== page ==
Summitt's father, Richard Head, passes away

There was one voice missing from Monday's practice – that of coach Pat Summitt's – who missed a Lady Vols basketball practice for the first time that anyone could remember. Summitt was in her hometown in Henrietta, Tennessee, because her father, Richard Head, had passed away.

Mr. Head, who turned 83 on Oct. 13, died at home Sunday evening with his family at his side. Summitt made it home and was able to speak with her father before he died. He had been in poor health over the past year, and Pat Summitt had been making trips to Henrietta to see him.

Assistant coach Holly Warlick ran practice Monday in Summitt's absence, along with assistants Nikki Caldwell and Dean Lockwood. The team learned of the death shortly before practice.

Warlick had spoken Monday morning with Summitt and said she was "emotional but doing OK. … It wasn't a surprise, they knew it was coming, but still when it happens …. . She's very emotional. She's very close to her parents. They anticipated this would happen, but when it does happen, it's very difficult."

Warlick said the extended family made it to Mr. Head's home before he died, and Summitt was able to spend about 20 minutes talking to her father.

"They talked," Warlick said. "She spoke what she wanted to tell him. He passed after they spoke. She was very thankful that she got to speak to him before he passed. She was at peace with that. Pat is an emotional person, and this is a very trying time for her. I lost my father in high school so I know exactly what she is going through. She spent some quality time with him, especially when he started getting ill. She really made an effort to get down and visit him on her days off."

The team's reaction was for Summitt's well being, Warlick said.

"They wanted to know how she was; they wanted to make sure she was fine," Warlick said.

The team will practice Tuesday morning, and then the coaching staff will leave Knoxville for family visitation on Tuesday afternoon and funeral services on Wednesday. Summitt's son, Tyler Summitt, will serve as a pallbearer.

The family will receive friends for visitation at Boyd's Funeral Home, 101 Elizabeth Street, Ashland City, Tenn., 37015, (615-792-4677) on Tuesday from 2 to 8 p.m., Central Time, and again on Wednesday at Mt. Carmel United Methodist Church, 5050 Pickering Road, Clarksville, Tenn., 37403, from noon until 2 p.m.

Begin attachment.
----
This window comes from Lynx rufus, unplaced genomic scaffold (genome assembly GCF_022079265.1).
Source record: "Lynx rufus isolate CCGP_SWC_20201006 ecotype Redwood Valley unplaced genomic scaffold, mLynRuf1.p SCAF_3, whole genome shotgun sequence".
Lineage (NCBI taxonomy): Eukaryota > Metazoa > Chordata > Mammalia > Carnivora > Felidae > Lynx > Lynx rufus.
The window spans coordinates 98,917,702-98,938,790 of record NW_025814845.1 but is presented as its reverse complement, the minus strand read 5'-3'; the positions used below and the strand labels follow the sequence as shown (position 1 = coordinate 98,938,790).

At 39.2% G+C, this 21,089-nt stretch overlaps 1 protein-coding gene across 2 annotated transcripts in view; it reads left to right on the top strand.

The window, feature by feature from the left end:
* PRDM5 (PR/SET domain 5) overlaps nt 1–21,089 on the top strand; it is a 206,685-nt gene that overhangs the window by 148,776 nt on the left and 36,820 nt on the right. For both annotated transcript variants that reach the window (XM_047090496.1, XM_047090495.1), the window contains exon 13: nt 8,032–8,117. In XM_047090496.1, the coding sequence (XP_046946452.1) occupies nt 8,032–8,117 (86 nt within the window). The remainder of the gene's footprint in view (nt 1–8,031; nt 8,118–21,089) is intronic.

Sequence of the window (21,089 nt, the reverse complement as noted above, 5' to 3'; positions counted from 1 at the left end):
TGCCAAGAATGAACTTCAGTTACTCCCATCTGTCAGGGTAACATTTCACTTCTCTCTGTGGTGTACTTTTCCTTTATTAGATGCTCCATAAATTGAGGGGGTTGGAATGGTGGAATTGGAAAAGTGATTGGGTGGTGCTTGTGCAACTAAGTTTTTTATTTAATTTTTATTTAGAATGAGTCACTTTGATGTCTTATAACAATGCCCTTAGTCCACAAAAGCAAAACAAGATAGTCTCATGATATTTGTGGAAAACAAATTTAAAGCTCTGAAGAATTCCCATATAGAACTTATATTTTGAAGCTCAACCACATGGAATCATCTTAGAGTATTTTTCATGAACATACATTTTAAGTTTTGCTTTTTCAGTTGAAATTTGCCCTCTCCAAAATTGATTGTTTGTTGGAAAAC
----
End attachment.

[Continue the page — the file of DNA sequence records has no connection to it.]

Mr. Head's funeral service will be on Wednesday at 2 p.m., Central Time, at the Mt. Carmel United Methodist Church with Brother Steve Kelley, Brother Duane Cowan and Pastor Regina Hall officiating. The other active pallbearers are Chuck Head, David Head, Brandon Douglas, Derrick Head, Richie Head, Jason Carney and Chris Head. Burial will be at the Mt. Carmel Cemetery in Clarksville.

In lieu of flowers, donations may be made to the Mt. Carmel United Methodist Church Building Fund, 5050 Pickering Road, Clarksville, Tenn., 37403.

The players, who will remain in Knoxville so as not to miss classes, will have Wednesday off from practice.

"They want to go; they all asked to go," Warlick said. "We made the decision that we didn't want them to miss any school."

SEC Media Days are Thursday in Birmingham, Ala. Warlick will travel with seniors Shanna Zolman and Tye'sha Fluker for Tennessee's media session, and then they will return to Knoxville. The team will regroup on the practice floor Thursday evening. Warlick said she will accompany the players and be available, if needed, for the media if Summitt can't be in Birmingham. It was not yet known if Summitt would make it to Media Days.

"They weren't great today; they weren't bad. They were just OK and rightfully so. They were concerned," Warlick said after Monday's practice. "Their first reaction was to ask how Pat was doing."

Summitt's thoughts weren't far from her players when she spoke to Warlick.